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As ThinkProgress reported, these local ID programs were created “in partnership with law enforcement officials precisely because police wanted to make cities safer … FaithAction International House realized that undocumented immigrants were afraid to call the police when crimes occurred, fearing officers would arrest them instead because they lacked identification.”

Another bill introduced in May, SB 868, aims to prohibit law enforcement officials from being able to accept these IDs and under HB 100, these programs, popular in larger cities like Greensboro, would be illegal.

“Removing the ability to use these community IDs makes undocumented immigrants more likely to be targets of crime, because it makes them fearful to come forward and interact with law enforcement,” said Preston. “People who want to take advantage of the community know this community has very little recourse.”

What’s “incredibly troubling,” Preston said, is the reporting piece of the bill. The law allows anonymous tipsters to call the attorney general’s office and make complaints against their city, town, or local law enforcement alleging it is not following local immigration laws. As CityLab reported, a second reporting measure allows any person to “file a lawsuit asking a court to decide whether a city or county is non-compliant with state law.”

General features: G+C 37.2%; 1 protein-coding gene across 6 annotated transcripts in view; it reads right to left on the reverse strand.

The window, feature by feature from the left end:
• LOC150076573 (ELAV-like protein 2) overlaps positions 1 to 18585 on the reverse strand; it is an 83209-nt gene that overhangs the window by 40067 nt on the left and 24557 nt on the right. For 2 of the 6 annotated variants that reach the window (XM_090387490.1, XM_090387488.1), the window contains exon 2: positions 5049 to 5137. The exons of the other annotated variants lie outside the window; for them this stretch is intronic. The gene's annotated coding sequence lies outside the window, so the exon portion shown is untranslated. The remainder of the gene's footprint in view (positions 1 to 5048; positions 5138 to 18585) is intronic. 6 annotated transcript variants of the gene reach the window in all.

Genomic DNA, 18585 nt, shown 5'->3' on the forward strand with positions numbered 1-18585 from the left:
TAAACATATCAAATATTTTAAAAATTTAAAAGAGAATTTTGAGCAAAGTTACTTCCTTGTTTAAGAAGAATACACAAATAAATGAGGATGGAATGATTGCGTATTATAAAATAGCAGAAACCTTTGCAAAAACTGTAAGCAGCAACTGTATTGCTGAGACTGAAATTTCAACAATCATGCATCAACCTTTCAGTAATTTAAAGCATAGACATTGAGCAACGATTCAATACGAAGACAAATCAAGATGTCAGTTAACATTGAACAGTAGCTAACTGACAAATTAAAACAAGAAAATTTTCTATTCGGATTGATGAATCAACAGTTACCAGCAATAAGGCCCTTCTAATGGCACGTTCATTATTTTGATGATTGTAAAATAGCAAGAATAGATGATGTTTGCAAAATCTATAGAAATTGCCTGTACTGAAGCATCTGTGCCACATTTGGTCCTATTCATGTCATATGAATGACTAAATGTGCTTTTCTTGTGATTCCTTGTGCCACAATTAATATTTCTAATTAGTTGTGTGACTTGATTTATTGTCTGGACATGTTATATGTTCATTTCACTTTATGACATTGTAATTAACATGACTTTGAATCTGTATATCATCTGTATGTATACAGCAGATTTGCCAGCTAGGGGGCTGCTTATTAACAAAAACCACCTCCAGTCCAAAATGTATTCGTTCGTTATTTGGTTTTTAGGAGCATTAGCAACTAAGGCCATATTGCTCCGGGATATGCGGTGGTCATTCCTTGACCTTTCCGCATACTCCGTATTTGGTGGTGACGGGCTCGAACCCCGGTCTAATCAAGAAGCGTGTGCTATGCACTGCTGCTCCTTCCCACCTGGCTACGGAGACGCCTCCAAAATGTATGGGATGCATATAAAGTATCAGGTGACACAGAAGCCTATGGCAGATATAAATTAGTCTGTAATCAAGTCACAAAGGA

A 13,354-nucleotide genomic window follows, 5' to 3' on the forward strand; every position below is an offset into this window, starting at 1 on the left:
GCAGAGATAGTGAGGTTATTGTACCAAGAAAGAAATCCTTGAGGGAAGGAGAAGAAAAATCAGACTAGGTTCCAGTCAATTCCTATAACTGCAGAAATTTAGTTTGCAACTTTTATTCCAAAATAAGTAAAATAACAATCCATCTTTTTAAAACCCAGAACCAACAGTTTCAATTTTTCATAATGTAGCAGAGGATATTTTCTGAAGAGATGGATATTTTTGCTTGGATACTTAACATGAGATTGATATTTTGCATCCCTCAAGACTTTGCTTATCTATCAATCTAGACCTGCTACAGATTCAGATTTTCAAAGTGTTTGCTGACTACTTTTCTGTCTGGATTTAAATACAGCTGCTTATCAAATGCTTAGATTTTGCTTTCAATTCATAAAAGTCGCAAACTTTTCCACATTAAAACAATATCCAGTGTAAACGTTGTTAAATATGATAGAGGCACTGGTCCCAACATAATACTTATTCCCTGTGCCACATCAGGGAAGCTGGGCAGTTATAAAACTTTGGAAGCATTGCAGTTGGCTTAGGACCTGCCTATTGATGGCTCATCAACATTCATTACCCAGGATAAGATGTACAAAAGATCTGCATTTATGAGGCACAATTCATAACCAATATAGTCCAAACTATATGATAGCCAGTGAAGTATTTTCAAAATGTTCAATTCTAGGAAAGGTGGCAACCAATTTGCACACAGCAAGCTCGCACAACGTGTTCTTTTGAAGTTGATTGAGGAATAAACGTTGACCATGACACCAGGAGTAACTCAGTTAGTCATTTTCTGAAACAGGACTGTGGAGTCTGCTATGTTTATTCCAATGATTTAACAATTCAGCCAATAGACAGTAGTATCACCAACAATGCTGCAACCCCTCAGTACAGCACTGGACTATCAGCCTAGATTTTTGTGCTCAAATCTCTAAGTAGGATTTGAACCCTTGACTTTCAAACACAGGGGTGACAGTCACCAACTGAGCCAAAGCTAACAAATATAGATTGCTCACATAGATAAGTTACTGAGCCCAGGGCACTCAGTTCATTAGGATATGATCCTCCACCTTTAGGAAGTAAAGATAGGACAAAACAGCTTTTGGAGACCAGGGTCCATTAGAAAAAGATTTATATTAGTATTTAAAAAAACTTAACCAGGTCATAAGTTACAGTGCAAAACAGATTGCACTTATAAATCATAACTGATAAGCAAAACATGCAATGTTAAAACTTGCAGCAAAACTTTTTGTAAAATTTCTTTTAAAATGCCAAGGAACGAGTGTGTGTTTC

If the attorney general confirms a report that a city is not complying with the state’s anti-immigrant policies, whether these violations are intentional or inadvertent, the city’s transportation and education funding will be withdrawn for the year.

“These complaints would be anonymous and confidential and could take shape in many different ways, like someone at the county clerk’s office helping an undocumented person access records or seeing an undocumented person in court that a North Carolina resident doesn’t think is being treated as badly as they should be,” Preston said.

The attorney general would investigate “no matter how frivolous or incomplete it may be,” Preston told Rewire.

HB 100 comes on the heels of the Supreme Court’s split ruling on Deferred Action for Parents of Americans (DAPA), which would have provided an estimated 3.6 million undocumented parents of U.S. citizen or legal permanent resident children with a renewable work permit and exemption from deportation for two years. At a time when advocates are calling on cities to provide more local protections for undocumented immigrants in light of the ruling, Preston said this measure represents the “unnecessary targeting” of a community that has already been under attackboth nationally and in North Carolina—for years.

A recent series of immigration raids hit North Carolina’s undocumented communities, which comprise 7.6 percent of the population, hard. The state doesn’t have any sanctuary cities, which are regions that do not work with U.S. Immigration and Customs Enforcement for the detainment and deportation of undocumented community members.

HB 100 would actually make sanctuary cities illegal, explained Preston. And the inability by undocumented community members to access any form of identification would erode any relationship local law enforcement has been able to build with this community.

“I can’t answer why the state is going after such a vulnerable population,” Preston said. “I think it’s wrong and misguided, but I don’t have an answer. I wish I knew.”